Fresh vs. Frozen Embryo Transfer: Which Is Right For Me?
Each step of IVF treatment comes with new, important choices that must be made. One key decision is whether to choose a fresh or frozen embryo transfer.
Whether you choose a fresh or frozen embryo transfer, the initial steps of your IVF treatment will look quite similar.
In a “stimulated” IVF cycle, you will take medication that stimulates your ovaries to grow many mature egg follicles. Your cycle is monitored to watch the growth of the uterine lining (endometrium) and follicles.
When enough follicles are an appropriate size, your eggs will be retrieved in the clinic. For patients choosing a fresh embryo transfer, the uterine lining will also be evaluated to ensure it is thick enough to support the embryo after transfer.
The retrieved eggs are fertilized using sperm from your partner or donor and the resulting embryos develop for 5-7 days, with embryologists monitoring their growth and relaying information on their development back to you.
Now, you can either choose to:
- 1. Freeze the well-developed embryos in the lab for future use
- 2. Immediately undergo a fresh embryo transfer
Is one method more successful?
In 2016, the Canadian Fertility and Andrology Society reported on the success rates of fresh vs frozen embryo transfers in clinics across Ontario and Quebec. For each transfer method, the chances of achieving one live birth per round of IVF are reported in the table below.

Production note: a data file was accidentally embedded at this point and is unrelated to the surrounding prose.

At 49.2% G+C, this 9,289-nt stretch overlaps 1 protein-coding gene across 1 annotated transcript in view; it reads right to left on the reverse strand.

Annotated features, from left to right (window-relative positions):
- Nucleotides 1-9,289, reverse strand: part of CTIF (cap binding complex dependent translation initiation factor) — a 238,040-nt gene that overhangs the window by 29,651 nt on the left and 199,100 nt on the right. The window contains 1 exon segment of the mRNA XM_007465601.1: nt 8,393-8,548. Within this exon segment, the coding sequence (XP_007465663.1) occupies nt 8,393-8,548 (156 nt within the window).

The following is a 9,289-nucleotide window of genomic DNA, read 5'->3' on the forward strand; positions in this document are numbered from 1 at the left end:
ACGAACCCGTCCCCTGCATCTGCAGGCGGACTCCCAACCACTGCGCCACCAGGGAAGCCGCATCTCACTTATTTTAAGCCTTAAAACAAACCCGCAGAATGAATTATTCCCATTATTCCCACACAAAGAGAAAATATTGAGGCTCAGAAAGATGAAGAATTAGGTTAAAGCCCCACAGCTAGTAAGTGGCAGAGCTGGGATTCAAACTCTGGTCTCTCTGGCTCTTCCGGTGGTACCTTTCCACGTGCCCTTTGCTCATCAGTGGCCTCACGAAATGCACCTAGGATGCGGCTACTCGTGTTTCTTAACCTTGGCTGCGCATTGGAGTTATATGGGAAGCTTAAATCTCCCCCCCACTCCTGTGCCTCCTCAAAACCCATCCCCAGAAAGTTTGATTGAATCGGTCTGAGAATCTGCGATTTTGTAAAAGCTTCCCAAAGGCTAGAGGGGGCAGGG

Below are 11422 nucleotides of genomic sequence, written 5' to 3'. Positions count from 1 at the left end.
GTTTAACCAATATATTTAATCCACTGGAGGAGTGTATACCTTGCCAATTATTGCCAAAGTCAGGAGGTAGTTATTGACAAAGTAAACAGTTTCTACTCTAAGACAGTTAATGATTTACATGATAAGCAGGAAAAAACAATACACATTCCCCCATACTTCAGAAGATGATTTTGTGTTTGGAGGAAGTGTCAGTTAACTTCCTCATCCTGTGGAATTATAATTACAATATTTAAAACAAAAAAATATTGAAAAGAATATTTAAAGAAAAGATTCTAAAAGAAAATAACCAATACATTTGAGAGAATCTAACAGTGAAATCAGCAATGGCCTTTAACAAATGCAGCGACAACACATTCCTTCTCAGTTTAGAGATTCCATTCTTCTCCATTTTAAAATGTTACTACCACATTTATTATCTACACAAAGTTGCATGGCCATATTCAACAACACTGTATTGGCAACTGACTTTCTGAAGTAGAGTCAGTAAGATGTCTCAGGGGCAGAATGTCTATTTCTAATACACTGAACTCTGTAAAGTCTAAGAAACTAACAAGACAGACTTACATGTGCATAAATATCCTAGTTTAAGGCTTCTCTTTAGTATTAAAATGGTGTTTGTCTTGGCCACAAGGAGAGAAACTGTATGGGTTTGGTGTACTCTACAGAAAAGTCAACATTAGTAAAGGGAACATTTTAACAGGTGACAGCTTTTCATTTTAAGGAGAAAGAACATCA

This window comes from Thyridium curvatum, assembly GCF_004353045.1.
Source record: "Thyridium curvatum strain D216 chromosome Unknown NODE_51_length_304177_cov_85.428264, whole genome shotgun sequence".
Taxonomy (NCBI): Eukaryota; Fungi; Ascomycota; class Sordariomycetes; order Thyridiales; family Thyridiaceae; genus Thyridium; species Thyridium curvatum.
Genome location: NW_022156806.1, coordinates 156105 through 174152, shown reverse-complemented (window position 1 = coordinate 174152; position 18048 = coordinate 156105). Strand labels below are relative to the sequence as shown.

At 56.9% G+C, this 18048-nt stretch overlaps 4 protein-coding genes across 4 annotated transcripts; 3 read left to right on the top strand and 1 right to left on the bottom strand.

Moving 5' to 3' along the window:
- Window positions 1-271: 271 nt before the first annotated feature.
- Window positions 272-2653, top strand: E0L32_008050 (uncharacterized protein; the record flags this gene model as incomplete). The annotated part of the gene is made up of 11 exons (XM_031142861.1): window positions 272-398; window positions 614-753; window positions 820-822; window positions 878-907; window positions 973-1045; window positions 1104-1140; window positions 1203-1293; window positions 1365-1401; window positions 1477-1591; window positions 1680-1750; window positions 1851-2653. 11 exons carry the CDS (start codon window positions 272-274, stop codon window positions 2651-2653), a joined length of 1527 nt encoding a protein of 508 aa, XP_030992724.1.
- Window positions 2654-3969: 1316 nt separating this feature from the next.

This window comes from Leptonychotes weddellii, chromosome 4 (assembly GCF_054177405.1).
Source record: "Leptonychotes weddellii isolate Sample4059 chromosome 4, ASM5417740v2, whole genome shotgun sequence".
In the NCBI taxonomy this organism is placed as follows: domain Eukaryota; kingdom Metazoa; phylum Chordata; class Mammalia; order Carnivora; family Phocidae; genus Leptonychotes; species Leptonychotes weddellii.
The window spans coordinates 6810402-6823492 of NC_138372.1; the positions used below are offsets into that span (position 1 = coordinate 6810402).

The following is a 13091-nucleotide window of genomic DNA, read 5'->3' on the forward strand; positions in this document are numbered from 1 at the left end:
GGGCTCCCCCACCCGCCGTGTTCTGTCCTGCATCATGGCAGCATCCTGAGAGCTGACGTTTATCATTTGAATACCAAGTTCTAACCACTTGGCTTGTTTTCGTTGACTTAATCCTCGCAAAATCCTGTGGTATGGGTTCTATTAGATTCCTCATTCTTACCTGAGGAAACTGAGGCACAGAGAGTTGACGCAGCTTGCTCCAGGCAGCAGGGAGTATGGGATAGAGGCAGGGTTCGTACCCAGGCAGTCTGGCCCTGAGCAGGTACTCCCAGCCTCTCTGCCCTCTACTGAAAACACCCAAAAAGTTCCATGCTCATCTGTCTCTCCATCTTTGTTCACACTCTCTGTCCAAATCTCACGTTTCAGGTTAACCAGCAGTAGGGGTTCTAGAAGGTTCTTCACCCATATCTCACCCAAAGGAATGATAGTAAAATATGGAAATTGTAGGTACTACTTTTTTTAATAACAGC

|Fresh Embryo Transfer||Frozen Embryo Transfer|
|Women under 35||41%||31%|
When looking at the above success rates, it seems that choosing a fresh-embryo transfer would be a no-brainer for individuals under 40 years of age. However, as expected, the decision is more complicated than this. Studies have shown that there are many reasons why a frozen embryo transfer (FET) might be more beneficial than a fresh transfer.
Ovarian Hyperstimulation Syndrome (OHSS)
Specifically, FET might be recommended for women at risk of developing ovarian hyperstimulation syndrome (OHSS), a complication of stimulated IVF cycles. Cases of OHSS fall into one of two categories: early-onset or late-onset.
- Early-onset OHSS can sometimes result from the medication used to stimulate the ovaries before an egg retrieval. While FET cannot prevent early-onset OHSS, it allows for time to manage the condition without impacting the pregnancy1.
- Late-onset OHSS occurs after implantation and pregnancy and is caused by hCG release from the placenta. This type of OHSS is more likely to cause serious symptoms but can be almost entirely prevented through FET1.
Polycystic ovary syndrome (PCOS) is a condition known to increase the risk of developing OHSS, so individuals with this condition may benefit from transferring frozen embryos. A 2018 study from the New England Journal of Medicine found that for PCOS patients, FET was associated with a higher rate of live births and a lower risk of OHSS2.
The window of receptivity